Business leaders were among the more than 350 people who attended the just-concluded 16th National Leadership Retreat.
Unlike in the past when the business community would be represented only by top Private Sector Federation (PSF) officials such as its CEO and Chairperson, some of the country’s business operators were invited to this year’s retreat.
Assumpta Uwamariya, the youthful proprietor of Karisimbi Wines Ltd — which makes tasty wines and other juices from beetroot is among the business leaders who attended the retreat for the first time.
Uwamariya told The New Times that she made three commitments from the retreat including changing the mindset.
“There are things I never bothered to try because I thought them to be impossible. I am going to stop limiting myself and will try out many things and see what works and what does not,” she said.
One of the things she used to think were impossible, she explained, is competing on the international market. The other is her ability to produce enough for the market.
Uwamariya whose business operates from Rubavu District in Western Province is keen to exploit the business incentives given to the youth.
“There are many organisations supporting youth in business, such as NIRDA [National Industrial Research and Development Agency] which gives out machines and equipment to small and medium-sized enterprises.”
She is also committed to encourage more youth to take advantage of the opportunities that have been presented to them. Uwamariya has also committed to network better as well as often seek leaders’ guidance whenever necessary and collaborate in finding solutions where issues arise.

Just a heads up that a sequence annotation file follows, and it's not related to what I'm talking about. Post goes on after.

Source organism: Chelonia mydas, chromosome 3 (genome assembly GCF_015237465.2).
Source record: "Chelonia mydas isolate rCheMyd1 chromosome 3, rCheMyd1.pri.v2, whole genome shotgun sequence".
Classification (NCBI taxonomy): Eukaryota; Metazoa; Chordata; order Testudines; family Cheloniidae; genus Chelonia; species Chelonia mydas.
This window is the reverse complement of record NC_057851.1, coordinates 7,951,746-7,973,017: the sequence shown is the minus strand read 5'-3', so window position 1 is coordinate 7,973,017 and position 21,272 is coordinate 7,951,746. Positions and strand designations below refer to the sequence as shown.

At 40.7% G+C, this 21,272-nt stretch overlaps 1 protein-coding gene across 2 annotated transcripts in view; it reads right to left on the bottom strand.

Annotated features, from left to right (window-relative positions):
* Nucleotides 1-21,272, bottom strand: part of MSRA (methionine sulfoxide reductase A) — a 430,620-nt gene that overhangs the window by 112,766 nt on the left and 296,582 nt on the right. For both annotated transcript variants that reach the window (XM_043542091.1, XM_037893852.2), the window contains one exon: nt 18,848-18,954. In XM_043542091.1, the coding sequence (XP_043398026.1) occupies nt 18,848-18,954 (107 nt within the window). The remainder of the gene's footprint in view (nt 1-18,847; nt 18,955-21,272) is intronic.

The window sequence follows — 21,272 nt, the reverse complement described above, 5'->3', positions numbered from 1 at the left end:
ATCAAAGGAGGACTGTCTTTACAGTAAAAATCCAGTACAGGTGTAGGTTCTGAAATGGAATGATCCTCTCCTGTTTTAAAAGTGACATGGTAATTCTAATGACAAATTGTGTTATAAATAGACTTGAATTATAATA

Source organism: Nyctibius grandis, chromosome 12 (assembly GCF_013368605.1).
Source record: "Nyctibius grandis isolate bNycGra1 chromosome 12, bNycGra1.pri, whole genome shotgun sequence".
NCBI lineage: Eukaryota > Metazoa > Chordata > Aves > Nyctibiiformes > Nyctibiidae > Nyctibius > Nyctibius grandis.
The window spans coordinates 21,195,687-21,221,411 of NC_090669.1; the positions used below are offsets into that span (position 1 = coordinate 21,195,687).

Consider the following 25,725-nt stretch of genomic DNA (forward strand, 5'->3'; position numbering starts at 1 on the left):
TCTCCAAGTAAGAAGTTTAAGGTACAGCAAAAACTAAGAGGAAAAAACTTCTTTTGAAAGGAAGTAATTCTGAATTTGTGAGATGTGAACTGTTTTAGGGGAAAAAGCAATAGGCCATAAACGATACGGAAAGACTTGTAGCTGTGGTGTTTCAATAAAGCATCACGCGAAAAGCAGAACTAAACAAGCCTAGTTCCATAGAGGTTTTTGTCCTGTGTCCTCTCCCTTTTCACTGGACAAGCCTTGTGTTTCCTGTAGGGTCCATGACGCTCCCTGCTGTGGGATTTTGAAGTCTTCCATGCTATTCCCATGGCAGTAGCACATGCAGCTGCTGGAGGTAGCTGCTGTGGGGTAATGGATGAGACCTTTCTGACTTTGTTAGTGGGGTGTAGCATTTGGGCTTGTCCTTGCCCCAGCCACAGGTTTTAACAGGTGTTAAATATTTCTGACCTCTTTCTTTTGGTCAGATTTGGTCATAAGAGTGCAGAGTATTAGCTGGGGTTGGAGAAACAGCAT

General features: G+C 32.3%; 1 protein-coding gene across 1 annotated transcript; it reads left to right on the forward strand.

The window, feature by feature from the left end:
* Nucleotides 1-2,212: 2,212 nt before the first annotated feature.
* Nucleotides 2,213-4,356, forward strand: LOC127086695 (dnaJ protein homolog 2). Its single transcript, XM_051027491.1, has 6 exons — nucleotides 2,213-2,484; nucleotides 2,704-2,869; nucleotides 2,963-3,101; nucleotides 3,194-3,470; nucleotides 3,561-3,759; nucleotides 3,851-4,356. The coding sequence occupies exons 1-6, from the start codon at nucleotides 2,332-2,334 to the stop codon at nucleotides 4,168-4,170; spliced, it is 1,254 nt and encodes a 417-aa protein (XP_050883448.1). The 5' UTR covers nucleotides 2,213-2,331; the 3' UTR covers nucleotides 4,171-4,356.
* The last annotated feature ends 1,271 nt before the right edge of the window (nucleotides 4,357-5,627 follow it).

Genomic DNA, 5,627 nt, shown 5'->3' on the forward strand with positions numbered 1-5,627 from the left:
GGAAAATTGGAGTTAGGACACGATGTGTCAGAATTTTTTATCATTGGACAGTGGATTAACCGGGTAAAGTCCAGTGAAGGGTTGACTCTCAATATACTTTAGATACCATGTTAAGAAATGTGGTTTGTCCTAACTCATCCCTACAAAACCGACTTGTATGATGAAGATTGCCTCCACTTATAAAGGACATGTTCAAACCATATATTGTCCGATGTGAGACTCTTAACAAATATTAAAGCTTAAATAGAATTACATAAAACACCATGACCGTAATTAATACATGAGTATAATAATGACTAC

According to Stephen Ruzibiza, the PSF Chief Executive Officer (CEO), the business community is dedicated to increasing domestic investments to produce competitive and affordable products.
This year’s deliberations included sessions on investments, increasing agricultural productivity, and human capital development, specifically on improving the quality of education and health.
Jacques Rusirare, the owner of paint-making plant, Ameki Color, said that his company is on a mission to ensure quality work.
“We will carry on our emphasis on quality work and service, and seeing to it that we produce enough for our market. We will ensure we meet the standards as far as quality assurance is concerned,” Rusirare said.
His rationale is that once the market reacts positively to his businesses and products or services, the country also gains since he creates jobs, among other things. Rusirare was particularly happy to attend the National Leadership Retreat for the first time and noted that allowing business people in “gives us hope.”
“It allowed us to best explain what we are involved in and it helped build confidence.”
According to Jérémie Kalisa, Managing Director of Afrifoam, which manufactures paint and mattresses said they are committed to enhancing the local brand.
“We are going with the policy of supporting our made in Rwanda products. We especially will look into diversification and research to attain the quality and standards similar to what you find elsewhere in the East African Community, and at affordable prices,” Kalisa said.
Soraya Hakuziyaremye, Minister for Trade and Industry said they analysed the problems challenging the industry sector and suggested the way forward on how to support private sector growth.
The minister said that government plans to help build the capacity of local industries in marketing and sales in addition to providing guarantees in addition to facilitating them to increase access bank loans and other forms of financing.
“All those policies are aimed at building the capacity for our private sector and preparing them to enter an African Continental Free Trade Area (AfCFTA). It is necessary for traders and producers to be ready to face great competition as the access a wider African market,” she said.